Wild honeysuckle is thinking about blossoming:

A field that has lain uncultivated for years has been unexpectedly plowed:

(What will be planted there? Enquiring minds want to know.)

Hardwood trees are shedding their blossom:

A favourite wild apple tree blushes, entertaining daring thoughts of an early bloom:

Another favourite tree, oak this time:

Iris gets parked against a handy gate...

...while prowl the verge snapping meadow anemone (A. canadensis), another of the earliest wildflowers.

What a treat to be out, both on bike and on foot, in the spring.


Four days later it snowed. The violets in the lawn shivered and hugged themselves, trying to stay warm while melting snowflakes clung to their curled-up petals. This too is spring in Wisconsin.

And the weather has stayed chilly and rainy ever since. This weekend I took only one short ride, to look for wild plum blossom. I think I'll save that for another post.

Are there violets blooming where you are?

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Monday, April 24, 2017

While I Was Coughing

At the end of March I caught the flu. Ten days or so later, I staggered outside on wobbly legs to find that while I'd been indoors coughing and sleeping, leaves had appeared on the lilac bushes. Around the corner, in someone's shady yard, rivers of scilla flowed in impossible blue, and daffodils were beginning to open. Forsythia bushes which had lain low all winter had suddenly burst into yellow flame. It was like the bit in The Wizard of Oz where Dorothy falls asleep in a whirling grey-and-white world and wakes up to glorious Technicolor.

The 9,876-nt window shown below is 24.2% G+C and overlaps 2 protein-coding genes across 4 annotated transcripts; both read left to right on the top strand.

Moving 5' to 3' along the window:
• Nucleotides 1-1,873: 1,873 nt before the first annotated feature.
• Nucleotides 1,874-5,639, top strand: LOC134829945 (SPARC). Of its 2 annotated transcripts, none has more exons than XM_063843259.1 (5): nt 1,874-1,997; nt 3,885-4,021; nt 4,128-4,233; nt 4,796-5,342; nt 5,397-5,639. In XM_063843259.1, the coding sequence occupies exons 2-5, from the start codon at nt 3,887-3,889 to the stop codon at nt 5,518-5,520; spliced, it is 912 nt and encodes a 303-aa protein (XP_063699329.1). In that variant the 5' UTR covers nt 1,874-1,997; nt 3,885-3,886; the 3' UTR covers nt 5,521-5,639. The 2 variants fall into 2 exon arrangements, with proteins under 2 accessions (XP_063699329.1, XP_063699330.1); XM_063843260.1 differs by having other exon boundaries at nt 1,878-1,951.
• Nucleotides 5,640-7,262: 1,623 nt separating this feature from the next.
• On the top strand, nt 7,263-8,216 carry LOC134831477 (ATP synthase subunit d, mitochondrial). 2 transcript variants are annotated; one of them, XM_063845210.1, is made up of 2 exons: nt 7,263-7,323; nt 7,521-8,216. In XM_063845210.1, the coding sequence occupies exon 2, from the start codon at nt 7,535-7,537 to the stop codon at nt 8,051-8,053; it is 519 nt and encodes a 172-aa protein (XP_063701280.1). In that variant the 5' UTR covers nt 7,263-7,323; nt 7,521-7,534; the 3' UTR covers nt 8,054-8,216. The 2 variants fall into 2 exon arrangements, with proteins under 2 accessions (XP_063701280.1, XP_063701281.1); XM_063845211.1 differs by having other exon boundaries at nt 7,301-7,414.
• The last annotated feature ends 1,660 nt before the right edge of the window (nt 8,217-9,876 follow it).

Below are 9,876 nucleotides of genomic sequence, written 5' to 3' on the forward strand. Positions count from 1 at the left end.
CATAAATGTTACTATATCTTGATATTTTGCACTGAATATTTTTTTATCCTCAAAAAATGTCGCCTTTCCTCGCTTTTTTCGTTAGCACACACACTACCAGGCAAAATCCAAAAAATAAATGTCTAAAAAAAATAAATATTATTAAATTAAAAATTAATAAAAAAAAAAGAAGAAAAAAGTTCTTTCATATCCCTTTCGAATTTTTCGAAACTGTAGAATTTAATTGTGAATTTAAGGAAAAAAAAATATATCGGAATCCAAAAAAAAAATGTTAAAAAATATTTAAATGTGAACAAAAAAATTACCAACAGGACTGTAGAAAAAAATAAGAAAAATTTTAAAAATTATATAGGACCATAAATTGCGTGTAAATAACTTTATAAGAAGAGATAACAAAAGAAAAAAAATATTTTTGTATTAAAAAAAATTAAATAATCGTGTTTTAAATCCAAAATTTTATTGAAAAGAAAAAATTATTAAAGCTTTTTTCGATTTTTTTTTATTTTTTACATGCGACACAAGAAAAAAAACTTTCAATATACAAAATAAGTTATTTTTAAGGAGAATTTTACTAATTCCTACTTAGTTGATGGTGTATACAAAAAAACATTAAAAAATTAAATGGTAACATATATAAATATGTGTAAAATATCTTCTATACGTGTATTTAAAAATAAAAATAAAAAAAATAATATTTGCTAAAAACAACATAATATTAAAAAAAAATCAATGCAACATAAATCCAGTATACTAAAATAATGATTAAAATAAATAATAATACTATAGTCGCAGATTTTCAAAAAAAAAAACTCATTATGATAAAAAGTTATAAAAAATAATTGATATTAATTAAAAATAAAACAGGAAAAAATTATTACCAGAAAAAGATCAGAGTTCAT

Lovage was sprouting in the kitchen bed, and a small forest of tarragon had appeared in the doorstep planter. The chives were marching out reinforcements, ready to contest the tarragon for garden domination.

And I found a tiny clump of scilla in the bit of wasteland behind the house, in a space normally home to only daylilies, nettles, and burdock. I don't know how the scilla came there, but finding it was like stumbling on hidden treasure.


The week before Easter, some spring storms rolled through, dropping a goodly amount of rain and turning the grass overnight from hesitant green to a vivid, flaming emerald. (Can emeralds flame? I don't know how else to describe such an intensity of greenness.) The first dandelion bloomed a few days later - and when the dandelions come, can violets be far behind? :)


Easter Sunday was so beautifully sunny and warm that I had to take a ride, wobbly legs notwithstanding. (Wait. Is that a pun?)

I saw trees waving delicately-clad branches against the sky:

Fascinating new leaves and catkins (and a rather mysterious conelike object):

Verges glowing green:

A fencepost decorated with a barbed-wire wreath:

And red-twig dogwood caught in the act of slipping into its new spring outfit:

I was hoping for wildflowers, but didn't find any on this ride. Perhaps on the next one....

A belated Happy Easter to you all!